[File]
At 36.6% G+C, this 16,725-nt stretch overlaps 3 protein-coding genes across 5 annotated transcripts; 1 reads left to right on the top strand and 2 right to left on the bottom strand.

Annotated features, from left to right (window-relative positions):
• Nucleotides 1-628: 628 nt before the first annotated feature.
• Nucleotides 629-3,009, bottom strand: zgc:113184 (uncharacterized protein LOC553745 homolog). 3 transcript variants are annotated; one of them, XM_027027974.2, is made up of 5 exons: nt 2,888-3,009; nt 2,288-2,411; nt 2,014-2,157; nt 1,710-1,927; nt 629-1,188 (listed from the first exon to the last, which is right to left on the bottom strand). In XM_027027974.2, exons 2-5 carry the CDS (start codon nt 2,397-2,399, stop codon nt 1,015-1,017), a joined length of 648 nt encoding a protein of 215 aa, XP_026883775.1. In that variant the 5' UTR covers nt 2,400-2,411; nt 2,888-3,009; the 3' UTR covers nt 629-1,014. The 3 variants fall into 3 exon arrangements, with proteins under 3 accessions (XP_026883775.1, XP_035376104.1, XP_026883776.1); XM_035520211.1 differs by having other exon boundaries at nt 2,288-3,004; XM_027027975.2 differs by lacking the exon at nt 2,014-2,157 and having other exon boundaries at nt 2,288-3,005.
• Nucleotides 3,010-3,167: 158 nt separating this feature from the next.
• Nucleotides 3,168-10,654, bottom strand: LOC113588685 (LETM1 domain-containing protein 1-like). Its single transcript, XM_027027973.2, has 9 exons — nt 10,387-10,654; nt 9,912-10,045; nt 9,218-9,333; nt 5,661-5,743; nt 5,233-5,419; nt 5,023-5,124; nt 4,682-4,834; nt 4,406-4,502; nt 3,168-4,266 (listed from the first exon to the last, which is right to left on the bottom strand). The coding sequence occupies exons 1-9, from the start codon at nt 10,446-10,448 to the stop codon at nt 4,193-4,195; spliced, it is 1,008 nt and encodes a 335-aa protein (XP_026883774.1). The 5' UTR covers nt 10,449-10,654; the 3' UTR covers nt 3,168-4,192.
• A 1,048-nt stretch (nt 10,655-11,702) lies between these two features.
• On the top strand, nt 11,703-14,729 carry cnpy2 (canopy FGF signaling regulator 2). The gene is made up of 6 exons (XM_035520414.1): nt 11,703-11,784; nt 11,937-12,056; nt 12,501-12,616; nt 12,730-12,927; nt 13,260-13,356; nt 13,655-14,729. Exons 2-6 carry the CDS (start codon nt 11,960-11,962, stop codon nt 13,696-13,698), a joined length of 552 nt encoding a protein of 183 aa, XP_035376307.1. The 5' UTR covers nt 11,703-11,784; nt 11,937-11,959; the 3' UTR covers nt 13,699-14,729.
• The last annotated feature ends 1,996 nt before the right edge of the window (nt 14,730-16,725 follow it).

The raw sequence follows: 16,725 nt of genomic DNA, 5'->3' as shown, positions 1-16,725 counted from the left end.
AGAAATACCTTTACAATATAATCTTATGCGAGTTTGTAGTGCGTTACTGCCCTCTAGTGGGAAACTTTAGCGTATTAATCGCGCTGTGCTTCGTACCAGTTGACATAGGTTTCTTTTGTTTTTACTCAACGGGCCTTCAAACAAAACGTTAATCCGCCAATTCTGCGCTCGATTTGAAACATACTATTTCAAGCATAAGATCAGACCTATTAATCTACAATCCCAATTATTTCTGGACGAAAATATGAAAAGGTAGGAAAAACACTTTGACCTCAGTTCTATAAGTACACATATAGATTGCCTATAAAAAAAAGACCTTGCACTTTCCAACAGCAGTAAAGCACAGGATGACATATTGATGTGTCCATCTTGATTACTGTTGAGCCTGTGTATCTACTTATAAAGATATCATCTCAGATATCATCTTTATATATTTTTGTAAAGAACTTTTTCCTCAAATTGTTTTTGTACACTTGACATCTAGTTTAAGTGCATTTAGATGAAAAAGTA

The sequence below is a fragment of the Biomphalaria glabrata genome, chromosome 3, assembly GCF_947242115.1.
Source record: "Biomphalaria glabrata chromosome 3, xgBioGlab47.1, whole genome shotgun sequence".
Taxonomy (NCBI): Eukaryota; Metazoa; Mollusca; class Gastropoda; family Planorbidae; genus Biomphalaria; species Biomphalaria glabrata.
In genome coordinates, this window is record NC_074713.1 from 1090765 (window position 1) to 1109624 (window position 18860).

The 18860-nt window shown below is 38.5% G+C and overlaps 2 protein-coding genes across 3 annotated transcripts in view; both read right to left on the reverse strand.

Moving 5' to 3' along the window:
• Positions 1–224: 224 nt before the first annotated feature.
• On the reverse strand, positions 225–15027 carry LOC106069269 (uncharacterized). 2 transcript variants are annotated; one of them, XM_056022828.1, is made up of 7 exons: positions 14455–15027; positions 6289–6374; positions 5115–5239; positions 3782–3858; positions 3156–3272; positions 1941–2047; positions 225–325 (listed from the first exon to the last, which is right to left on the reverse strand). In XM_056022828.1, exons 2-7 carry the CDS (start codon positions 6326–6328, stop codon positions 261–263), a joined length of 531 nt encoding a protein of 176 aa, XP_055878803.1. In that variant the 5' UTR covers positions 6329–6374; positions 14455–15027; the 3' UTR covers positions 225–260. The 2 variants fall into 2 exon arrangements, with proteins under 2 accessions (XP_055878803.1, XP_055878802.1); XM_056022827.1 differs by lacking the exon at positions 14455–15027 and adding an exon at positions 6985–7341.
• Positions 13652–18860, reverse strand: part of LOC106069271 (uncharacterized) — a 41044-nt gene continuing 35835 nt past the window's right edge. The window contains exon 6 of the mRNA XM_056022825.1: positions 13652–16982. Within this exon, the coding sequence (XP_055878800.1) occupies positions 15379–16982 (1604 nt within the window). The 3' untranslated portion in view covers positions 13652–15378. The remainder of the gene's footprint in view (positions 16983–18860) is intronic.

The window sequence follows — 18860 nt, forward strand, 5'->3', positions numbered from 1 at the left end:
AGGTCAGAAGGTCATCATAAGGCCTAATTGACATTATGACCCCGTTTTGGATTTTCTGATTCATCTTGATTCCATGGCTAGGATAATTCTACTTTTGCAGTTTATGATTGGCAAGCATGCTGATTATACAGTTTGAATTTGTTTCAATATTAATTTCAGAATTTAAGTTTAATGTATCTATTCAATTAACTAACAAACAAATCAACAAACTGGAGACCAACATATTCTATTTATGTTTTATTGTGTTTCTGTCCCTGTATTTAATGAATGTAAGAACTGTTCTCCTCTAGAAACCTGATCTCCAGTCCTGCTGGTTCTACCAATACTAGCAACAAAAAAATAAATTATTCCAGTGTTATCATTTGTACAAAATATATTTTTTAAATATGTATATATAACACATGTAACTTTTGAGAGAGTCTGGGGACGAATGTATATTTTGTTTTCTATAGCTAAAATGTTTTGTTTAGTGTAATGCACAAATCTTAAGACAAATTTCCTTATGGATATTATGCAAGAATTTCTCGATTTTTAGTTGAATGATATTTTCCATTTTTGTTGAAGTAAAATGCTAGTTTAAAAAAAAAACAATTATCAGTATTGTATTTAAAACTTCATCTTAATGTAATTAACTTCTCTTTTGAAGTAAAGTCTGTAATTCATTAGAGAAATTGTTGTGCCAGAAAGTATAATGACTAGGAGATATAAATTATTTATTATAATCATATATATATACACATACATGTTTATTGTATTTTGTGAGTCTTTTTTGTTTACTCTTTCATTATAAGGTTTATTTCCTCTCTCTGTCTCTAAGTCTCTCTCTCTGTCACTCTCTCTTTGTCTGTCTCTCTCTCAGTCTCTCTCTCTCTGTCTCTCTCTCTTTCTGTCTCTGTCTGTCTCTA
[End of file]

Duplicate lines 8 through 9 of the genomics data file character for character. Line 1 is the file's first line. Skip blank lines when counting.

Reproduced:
• On the top strand, nt 11,703-14,729 carry cnpy2 (canopy FGF signaling regulator 2). The gene is made up of 6 exons (XM_035520414.1): nt 11,703-11,784; nt 11,937-12,056; nt 12,501-12,616; nt 12,730-12,927; nt 13,260-13,356; nt 13,655-14,729. Exons 2-6 carry the CDS (start codon nt 11,960-11,962, stop codon nt 13,696-13,698), a joined length of 552 nt encoding a protein of 183 aa, XP_035376307.1. The 5' UTR covers nt 11,703-11,784; nt 11,937-11,959; the 3' UTR covers nt 13,699-14,729.
• The last annotated feature ends 1,996 nt before the right edge of the window (nt 14,730-16,725 follow it).